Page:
• Review your landing pages. Make sure they're relevant and that all the links work. Consumers who have opened their emails and clicked on a link to get to your landing page are your best prospects. A great landing page goes a long way to converting prospects into buyers. An irrelevant or poorly designed landing page will not only cost you current sales, it will cause these high-value prospects to think twice about opening the next email you send them.

  • Develop your messaging strategy:
    • Personalize your messages. Email provides a unique opportunity to communicate directly with your customers on a one-to-one basis.
    • Make your messages clear, concise, and relevant.
    • Have a visible call to action.
    • Target your messaging by segment. This kind of targeting can have a significant impact on response rates.
  • Review your creative:
    • Is the look and feel consistent with the landing page, your website, and your brand?
    • Is it clear, concise and easy to read?
    • Will consumers know what to do when they open your email?
    • Is it CAN-SPAM-compliant?
  • Track and report: Make sure all of your tracking and reporting is set up.

Accentuate the Positive

A final note about campaign planning: It's difficult to stay positive when the economy is bad, as it is yet again this fourth quarter. But you can still run a positive campaign by implementing some of these ideas:

  1. Look at the long term. This isn't the time for immediate gratification or short-term ROI expectations. This is the time to build your branding for the future. Keep telling your customers about what they can look forward to as the weeks and months unwind. If you keep looking forward, they'll look forward with you, too.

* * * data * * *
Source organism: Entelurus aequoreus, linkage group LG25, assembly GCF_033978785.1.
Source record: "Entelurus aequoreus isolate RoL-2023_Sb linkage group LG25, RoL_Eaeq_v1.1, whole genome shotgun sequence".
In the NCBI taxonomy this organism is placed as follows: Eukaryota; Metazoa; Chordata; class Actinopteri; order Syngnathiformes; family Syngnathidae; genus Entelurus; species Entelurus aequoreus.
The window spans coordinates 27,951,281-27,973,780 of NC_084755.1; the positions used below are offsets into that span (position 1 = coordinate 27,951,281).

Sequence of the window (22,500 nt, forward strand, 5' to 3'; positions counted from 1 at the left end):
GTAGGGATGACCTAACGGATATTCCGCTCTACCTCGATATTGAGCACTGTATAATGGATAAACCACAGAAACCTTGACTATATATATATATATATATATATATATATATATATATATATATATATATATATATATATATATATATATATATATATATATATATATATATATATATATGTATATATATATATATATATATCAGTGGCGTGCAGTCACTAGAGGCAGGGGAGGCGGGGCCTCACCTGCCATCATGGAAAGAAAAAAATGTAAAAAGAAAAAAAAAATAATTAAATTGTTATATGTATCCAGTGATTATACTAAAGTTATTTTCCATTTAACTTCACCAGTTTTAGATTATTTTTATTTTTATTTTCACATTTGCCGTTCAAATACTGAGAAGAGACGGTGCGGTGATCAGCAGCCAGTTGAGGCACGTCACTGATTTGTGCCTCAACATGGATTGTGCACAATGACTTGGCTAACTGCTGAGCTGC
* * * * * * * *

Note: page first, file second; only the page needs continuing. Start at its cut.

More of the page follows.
2. Nurture your best customers. Make sure that they know that you appreciate their continued business. Send out an exclusive mailing that offers them something special, perhaps even free, as a reward for their loyalty. Tell them how much you appreciate them in a concrete way.

  3. Encourage newcomers. We all know about welcome messages and marketing to our newest customers; but this is a good time to go above and beyond for these folks. Some people subscribe out of curiosity; pique that curiosity some more. Offer as many opportunities for positive interaction with your brand as possible, and be creative about how to do it. A trivia quiz, a contest giveaway, anything that promises to give new customers something merely for their time and attention will help boost their familiarity with you and create future opportunities for revenue.

  4. Be creative in your creative. It's time for a new angle on advertising your products and services. How can they be pitched to the changing needs of consumers? Advertising and email copy cannot stay static; you need to show your customers that you are there for them in different and special ways this year.

  5. Consider doing more specialized, targeted mailings. Take a look at the analytics you have on hand and see which segment of your list you can focus on for a few mailings. Craft creative and copy to show that segment that you understand their problems and how your product or service can provide a solution.

In all of this, keeping a positive tone is essential. It's important to acknowledge customers' difficulties -- the world of advertising was founded on locating a problem and offering a solution to it -- but you must do so while indicating that your product or service can in fact help them through those difficulties. And that's what will get you through a great holiday selling season.

Author:  Neil M. Rosen, E-Commerce Times